Saturday, November 3, 2007

The Two Both of Thems

Today's New York Times and Brockton Enterprise contain several stories about religion:
  • a Jesuit priest in Chicago is finally arrested after years of "special" relationships with young boys. They were his helpers, doing his laundry, carrying his baggage, sleeping in his bed -- on and on. A lot of this happened even in Evanston, even during the years we lived there, when we knew the Roman Catholic Church not to be full of pedofiles and creeps but honest, faithful people trying to live out the gospel. And oh, yes, sinners, even this sinner, a prominent, learned, well-traveled man, whose reputation or standing or persuasiveness or even his very sin itself allowed people who ought to know better to overlook what he was doing. It is heartbreaking what is done in the church, in the name of the church, under the cover of the respectability of the church.
  • further erosions in our own Episcopal Church are revealed, in the story of the vote in Pittsburgh to remove the Diocese into a purer, more scriptural institution. Meeting in Johnstown, PA, best known for the devastating flood in 1889, when a poorly built dam burst. In the words of the National Park Service, "The story of the Johnstown Flood has everything to interest the modern mind: a wealthy resort, an intense storm, an unfortunate failure of a dam, the destruction of a working class city, and an inspiring relief effort." It was the first major disaster relief success led by Clara Barton and the Red Cross. It seems to me that with this vote in Johnstown, the Episcopal Church is heading for a similar disaster with everything to interest the modern mind: a wealthy institution, an intense storm brought about by ferocious conflicts over the interpretation of the Bible, the unfortunate failure of the customs, canons, common prayer and all other institutional bonds of the church to hold us together, all leading to the destruction of our multi-class, multi-interest, multi-form and moderate church. Bishop Duncan smugly explained the vote by diocesan convention to secede: “What we’re trying to do is state clearly in the United States for the authority of Scripture."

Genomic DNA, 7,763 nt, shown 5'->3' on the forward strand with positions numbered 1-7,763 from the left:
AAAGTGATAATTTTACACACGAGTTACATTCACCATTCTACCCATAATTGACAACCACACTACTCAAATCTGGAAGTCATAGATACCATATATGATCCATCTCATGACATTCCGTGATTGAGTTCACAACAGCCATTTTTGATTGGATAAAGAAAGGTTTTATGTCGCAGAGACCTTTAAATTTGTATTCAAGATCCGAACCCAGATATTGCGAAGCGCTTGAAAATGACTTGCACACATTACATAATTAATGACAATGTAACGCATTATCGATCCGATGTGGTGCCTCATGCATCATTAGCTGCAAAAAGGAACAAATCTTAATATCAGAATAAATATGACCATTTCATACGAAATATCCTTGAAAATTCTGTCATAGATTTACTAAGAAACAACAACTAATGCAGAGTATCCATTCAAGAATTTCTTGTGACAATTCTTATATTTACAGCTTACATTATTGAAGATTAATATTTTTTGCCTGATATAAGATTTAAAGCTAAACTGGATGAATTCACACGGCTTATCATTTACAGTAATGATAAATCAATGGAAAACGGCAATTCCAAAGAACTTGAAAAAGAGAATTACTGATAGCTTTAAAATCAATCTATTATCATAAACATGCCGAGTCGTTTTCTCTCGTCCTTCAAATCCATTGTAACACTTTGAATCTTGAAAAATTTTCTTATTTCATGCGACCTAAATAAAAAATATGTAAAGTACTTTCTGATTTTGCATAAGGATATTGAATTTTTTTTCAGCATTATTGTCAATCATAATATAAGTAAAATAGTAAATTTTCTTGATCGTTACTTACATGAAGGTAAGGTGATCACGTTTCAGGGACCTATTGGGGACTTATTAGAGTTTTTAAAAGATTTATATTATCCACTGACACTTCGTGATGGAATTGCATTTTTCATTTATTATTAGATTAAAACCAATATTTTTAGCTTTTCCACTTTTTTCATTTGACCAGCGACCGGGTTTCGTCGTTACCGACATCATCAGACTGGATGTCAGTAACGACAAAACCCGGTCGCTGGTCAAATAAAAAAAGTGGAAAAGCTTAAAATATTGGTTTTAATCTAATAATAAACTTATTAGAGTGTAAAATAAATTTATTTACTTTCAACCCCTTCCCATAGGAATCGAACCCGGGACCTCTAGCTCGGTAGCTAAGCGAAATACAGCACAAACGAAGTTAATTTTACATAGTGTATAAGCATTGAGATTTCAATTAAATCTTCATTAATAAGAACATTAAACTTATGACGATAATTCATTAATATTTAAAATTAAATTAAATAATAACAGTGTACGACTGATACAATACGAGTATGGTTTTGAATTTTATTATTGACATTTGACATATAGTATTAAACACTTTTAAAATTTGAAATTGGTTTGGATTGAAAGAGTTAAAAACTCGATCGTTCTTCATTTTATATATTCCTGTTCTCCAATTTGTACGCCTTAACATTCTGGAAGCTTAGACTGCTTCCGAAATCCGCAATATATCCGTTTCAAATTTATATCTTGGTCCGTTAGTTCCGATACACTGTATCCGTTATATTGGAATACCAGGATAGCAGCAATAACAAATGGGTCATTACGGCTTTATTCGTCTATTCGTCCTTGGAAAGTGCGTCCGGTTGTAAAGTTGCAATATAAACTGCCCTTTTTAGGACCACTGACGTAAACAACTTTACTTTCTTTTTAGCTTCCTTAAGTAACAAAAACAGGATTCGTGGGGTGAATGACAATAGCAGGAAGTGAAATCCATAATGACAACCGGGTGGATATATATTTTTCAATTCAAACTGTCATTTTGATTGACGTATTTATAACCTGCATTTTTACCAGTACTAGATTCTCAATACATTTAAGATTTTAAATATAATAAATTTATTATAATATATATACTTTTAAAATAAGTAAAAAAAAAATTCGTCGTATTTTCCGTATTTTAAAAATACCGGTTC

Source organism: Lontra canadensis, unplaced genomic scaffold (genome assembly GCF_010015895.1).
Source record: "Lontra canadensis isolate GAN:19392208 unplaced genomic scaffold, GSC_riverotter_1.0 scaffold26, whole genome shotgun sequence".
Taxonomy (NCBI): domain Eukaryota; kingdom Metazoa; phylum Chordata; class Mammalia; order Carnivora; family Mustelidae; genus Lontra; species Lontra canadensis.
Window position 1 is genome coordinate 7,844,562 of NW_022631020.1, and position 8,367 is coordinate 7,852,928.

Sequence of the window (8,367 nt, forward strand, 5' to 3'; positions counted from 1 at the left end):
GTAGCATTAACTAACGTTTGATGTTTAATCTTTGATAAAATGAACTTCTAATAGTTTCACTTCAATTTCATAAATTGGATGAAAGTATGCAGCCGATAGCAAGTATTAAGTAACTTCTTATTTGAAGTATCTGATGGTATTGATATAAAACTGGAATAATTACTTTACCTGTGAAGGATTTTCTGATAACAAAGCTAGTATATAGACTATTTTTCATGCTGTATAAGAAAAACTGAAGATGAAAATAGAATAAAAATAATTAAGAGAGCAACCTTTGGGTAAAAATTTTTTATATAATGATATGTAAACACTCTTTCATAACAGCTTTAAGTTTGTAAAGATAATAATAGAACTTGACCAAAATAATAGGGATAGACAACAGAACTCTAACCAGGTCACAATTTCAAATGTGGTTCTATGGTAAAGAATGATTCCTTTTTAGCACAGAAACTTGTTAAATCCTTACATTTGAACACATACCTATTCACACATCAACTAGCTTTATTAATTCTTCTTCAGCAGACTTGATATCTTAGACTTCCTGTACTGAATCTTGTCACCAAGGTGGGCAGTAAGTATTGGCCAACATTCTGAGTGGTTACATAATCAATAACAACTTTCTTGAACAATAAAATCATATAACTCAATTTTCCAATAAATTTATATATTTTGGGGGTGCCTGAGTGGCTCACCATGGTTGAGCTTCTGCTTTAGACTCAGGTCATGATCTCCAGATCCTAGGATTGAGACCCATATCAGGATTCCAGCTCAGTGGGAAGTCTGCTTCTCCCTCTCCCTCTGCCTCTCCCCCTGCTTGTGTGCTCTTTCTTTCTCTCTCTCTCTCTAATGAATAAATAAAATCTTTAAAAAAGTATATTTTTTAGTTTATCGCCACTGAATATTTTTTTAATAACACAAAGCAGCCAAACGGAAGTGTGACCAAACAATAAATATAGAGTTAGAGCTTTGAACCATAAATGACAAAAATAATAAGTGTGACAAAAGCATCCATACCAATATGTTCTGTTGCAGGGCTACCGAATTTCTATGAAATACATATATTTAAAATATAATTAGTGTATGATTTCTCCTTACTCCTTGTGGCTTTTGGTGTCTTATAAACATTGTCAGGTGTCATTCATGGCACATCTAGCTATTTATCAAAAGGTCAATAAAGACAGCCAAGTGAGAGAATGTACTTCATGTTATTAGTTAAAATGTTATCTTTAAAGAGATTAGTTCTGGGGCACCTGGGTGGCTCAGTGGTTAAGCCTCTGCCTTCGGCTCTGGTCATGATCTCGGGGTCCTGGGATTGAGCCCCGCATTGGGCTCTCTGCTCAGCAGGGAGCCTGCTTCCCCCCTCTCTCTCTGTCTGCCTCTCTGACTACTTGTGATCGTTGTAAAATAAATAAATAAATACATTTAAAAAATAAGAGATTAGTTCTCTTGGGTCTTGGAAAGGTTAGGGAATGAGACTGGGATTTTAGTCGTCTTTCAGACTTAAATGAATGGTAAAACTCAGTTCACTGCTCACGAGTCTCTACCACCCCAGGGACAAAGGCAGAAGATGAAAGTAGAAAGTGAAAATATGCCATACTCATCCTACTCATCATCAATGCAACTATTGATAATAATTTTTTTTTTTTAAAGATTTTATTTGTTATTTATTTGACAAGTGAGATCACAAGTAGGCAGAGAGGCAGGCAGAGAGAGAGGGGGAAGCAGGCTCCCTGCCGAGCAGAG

• yet on the west coast, some people of faith, whose interpretations of scripture are diametrically opposed, seem to be getting along. Some rabbis and Jewish lay leaders have partnered with Rick Warren, of the massive Saddleback Church, and the Purpose-Driven Life, to learn how to apply the evangelistic techniques of the megachurch movement to Judaism. The Jews involved in these conversations with evangelicals belong to the more moderate "mainstream of American Jewry," the Times reported. Rick Warren's interpretation of scripture leans more toward Bishop Duncan's. "When Mr. Warren conducted his workshop for Synagogue 3000’s leaders in 2005, several participants challenged his view of homosexuality as abnormal and unbiblical. 'Every faith has its own parameters,' Mr. Warren responded, calmly and firmly, in an exchange preserved on a DVD of the session. 'You can’t believe it all.'" Does that mean then, that we can get along? That we can learn from each other? That we can agree to disagree about what God reveals? On the testy subject of conversion -- Christianity's conviction that "Jesus is the only way to God" -- "Mr. Warren told his Jewish listeners, he 'doesn’t believe in coercion' though he 'does believe in persuasion.' That seemed to placate, if not necessarily please, the group."
  • meanwhile, today's Brockton Enterprise carried an opinion piece entitled, "Young are negative about Christians." Duh, Tim said when he showed me this piece. The author, David Yount, a former board member at the College of Preachers, reviews the recent Barna Group (more California evangelicals) survey which discovered a widening disconnect between young adults and Christianity, along with Robert Wuthnow's recent book, After the Baby Boomers.
It is a curious and challenging time for the church. Being a priest in the Episcopal Church these days is like living on one of those trampoline-like nets firefighters hold out when someone jumps from a burning building. Only this net is being continually shaken by those who are holding it, and the cast of characters doing the shaking is always changing.